A wonderful novel for higher ed people who love books about the world of restaurants.

September 1, 2016

Sweetbitter: A Novel by Stephanie Danler.

Published in May of 2016.

Are you also a fan of books set in restaurants?

The last restaurant book I read was Sweetbitter,  a novel by Stephanie Danler. 

Mostly I read nonfiction restaurant books, so Sweetbitter was a welcome departure.

Good novels reveal truths that inaccessible to even the best works of nonfiction. Sweetbitter, a novel that borrows liberally from the authors’ experience as a backwaiter at Union Square Cafe, feels true to the experience of living a restaurant life.

My affection for restaurant books stems from my curiosity about other (non-higher ed) workplace cultures. 

I like to think about how the subcultures, norms, and operations of restaurants - and compare that world to what we experience in higher ed.

Restaurants, like colleges, are both labor and experience intensive enterprises. 

Just as a great restaurant can’t scale past a certain point, neither can a great college.

Just as the quality of any restaurant is a function of the people who make the place go (a surprisingly large cast of specialists), so is the quality of an institution of higher learning determined. 

And just as the restaurant world is populated by passionate eccentrics who would have difficulty surviving in the civilian world, so is higher education.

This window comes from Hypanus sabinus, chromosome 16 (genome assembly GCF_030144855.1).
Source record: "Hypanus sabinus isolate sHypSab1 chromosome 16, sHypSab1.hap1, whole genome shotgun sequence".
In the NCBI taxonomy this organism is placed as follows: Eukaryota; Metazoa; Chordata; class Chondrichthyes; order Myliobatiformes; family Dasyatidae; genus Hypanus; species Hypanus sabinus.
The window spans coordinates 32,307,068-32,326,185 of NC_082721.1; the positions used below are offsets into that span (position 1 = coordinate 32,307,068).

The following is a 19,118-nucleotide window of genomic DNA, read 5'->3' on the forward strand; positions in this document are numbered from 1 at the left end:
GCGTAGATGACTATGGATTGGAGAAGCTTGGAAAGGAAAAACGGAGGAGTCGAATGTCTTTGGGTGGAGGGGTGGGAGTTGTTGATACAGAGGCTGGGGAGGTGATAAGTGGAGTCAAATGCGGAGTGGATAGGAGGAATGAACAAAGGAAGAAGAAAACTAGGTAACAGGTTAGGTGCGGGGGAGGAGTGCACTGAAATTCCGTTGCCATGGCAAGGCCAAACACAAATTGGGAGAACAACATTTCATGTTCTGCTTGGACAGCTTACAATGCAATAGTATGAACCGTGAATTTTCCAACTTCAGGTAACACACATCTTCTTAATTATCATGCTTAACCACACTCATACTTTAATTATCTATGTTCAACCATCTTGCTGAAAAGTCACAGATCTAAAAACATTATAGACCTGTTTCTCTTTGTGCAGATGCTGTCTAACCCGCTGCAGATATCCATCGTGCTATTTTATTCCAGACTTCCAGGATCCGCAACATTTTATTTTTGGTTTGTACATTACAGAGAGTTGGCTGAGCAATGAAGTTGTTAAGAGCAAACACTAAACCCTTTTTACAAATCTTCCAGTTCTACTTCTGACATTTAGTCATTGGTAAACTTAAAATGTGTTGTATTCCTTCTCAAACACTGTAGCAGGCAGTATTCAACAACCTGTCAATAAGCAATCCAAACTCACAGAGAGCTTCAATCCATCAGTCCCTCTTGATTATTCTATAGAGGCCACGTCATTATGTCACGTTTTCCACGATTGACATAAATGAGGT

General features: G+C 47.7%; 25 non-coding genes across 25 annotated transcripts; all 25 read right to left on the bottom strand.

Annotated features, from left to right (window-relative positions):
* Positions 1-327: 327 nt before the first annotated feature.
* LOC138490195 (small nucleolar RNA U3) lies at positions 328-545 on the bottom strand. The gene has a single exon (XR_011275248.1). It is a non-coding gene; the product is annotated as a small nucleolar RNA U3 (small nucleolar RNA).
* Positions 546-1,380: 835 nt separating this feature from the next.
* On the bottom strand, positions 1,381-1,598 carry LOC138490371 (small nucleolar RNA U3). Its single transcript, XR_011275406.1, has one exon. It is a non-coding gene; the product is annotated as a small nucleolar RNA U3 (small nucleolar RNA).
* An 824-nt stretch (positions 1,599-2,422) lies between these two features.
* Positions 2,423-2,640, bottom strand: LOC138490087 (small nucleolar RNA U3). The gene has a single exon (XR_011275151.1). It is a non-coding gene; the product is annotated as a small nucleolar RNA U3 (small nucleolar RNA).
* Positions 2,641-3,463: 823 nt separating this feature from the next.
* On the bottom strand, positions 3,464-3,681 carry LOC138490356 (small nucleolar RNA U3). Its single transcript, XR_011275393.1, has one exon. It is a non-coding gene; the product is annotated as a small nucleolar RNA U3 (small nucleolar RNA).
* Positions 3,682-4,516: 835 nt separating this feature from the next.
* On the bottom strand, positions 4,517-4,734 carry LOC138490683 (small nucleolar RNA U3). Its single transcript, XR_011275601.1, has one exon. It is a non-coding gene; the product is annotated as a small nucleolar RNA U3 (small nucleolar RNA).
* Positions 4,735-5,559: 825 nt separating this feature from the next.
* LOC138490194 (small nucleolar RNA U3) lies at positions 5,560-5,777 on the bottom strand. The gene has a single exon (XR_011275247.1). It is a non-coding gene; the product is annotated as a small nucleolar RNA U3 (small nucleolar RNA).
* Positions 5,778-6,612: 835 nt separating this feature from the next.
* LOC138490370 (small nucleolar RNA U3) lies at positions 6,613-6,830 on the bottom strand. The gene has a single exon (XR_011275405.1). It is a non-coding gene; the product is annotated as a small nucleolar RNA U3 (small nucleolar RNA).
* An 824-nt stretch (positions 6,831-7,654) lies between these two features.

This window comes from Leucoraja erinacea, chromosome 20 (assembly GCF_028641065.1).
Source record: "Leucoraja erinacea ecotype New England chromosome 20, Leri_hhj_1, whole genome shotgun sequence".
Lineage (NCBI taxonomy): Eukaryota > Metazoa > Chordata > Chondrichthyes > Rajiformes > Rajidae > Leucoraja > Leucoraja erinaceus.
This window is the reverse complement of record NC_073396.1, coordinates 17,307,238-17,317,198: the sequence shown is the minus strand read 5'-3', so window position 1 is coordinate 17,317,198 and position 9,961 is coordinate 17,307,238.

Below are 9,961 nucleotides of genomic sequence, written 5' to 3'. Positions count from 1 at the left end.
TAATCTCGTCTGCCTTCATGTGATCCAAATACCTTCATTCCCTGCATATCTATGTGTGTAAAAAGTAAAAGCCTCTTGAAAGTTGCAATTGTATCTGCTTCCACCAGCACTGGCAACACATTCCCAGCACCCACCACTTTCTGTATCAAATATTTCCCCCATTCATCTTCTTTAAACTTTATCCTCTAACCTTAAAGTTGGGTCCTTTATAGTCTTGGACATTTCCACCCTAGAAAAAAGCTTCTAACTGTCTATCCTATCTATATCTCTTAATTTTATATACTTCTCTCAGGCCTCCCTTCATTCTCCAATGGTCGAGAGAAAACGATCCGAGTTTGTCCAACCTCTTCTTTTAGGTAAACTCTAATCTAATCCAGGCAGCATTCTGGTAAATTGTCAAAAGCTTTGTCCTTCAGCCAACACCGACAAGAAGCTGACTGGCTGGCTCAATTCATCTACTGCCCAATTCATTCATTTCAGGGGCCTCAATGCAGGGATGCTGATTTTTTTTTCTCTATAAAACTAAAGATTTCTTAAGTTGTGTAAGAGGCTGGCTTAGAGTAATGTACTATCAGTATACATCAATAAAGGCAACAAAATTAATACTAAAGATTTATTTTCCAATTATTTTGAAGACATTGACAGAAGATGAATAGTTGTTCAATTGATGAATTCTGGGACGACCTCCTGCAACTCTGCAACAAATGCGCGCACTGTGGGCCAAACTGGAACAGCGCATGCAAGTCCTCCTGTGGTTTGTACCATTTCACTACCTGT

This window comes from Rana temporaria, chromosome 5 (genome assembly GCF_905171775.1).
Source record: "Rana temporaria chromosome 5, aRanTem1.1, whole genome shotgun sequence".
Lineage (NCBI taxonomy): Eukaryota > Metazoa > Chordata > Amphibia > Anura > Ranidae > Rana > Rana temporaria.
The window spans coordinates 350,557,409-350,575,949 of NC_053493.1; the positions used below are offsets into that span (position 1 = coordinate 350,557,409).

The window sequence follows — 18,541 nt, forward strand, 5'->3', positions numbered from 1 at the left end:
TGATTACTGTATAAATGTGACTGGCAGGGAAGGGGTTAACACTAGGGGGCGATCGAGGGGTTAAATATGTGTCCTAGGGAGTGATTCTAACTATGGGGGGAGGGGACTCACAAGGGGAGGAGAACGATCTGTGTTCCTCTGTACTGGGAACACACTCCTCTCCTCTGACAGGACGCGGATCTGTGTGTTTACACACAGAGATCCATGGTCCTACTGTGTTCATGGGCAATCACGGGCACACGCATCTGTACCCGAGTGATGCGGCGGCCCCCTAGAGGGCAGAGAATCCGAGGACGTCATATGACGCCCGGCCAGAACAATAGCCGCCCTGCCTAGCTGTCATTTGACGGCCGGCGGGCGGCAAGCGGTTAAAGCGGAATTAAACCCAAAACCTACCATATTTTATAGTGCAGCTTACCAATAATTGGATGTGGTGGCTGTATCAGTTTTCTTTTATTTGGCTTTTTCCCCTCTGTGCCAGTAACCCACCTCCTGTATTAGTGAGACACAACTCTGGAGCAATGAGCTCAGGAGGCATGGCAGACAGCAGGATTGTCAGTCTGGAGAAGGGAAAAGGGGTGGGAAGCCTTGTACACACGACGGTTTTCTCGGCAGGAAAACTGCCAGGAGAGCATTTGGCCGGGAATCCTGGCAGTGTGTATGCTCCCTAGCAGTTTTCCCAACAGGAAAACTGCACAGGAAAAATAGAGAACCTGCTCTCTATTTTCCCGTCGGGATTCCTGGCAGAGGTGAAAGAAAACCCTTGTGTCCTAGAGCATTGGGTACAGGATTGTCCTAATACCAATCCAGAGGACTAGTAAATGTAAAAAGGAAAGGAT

Both restaurants and colleges seem to attract people who have chosen a line of work divorced from rationale calculations.  The sacrifices in time, dignity, and sanity necessary to make it in the restaurant world seem to parallel the trials endured by many wishing to find a foothold it in academia.

Many of us who ended up in higher ed have restaurant experience.  Having once been servers or dishwashers or cooks, we know just how hard these jobs are. 

We are particularly grateful for the benefits and privileges that we enjoy in working in higher ed - including the fact that unlike our restaurant colleagues we usually get to come home at a reasonable hour.

If you want to really understand how hard it is to earn a dollar - work in a restaurant. 

If you want to learn the importance of respect, good manners, and the importance of always tipping well - work in a restaurant.

The next time you go to a restaurant try to count to number of people working.  This counting may be hard, as you will not see all the people in the kitchen, all the food runners and dishwashers and barbacks.  But try anyway. And then think about how many people that we don’t see in higher ed that are necessary to make the place run.

Try to get a sense of the economics of the restaurant, of all the costs and the revenues, and think about how restaurant economics overlap with and differ from those of higher ed.

Sweetbitter is a terrific restaurant novel.  Can you name others?

Here is my list of favorite restaurant books - maybe you can suggest a few more:

Back of the House: The Secret Life of a Restaurant by Scott Haas

Waiter Rant: Thanks for the Tip--Confessions of a Cynical Waiter by Steve Dublanica

Blood, Bones & Butter: The Inadvertent Education of a Reluctant Chef by Gabrielle Hamilton

Heat: An Amateur's Adventures as Kitchen Slave, Line Cook, Pasta-Maker, and Apprentice to a Dante-Quoting Butcher in Tuscany by Bill Buford

Kitchen Confidential: Adventures in the Culinary Underbelly by Anthony Bourdain

What are you reading?



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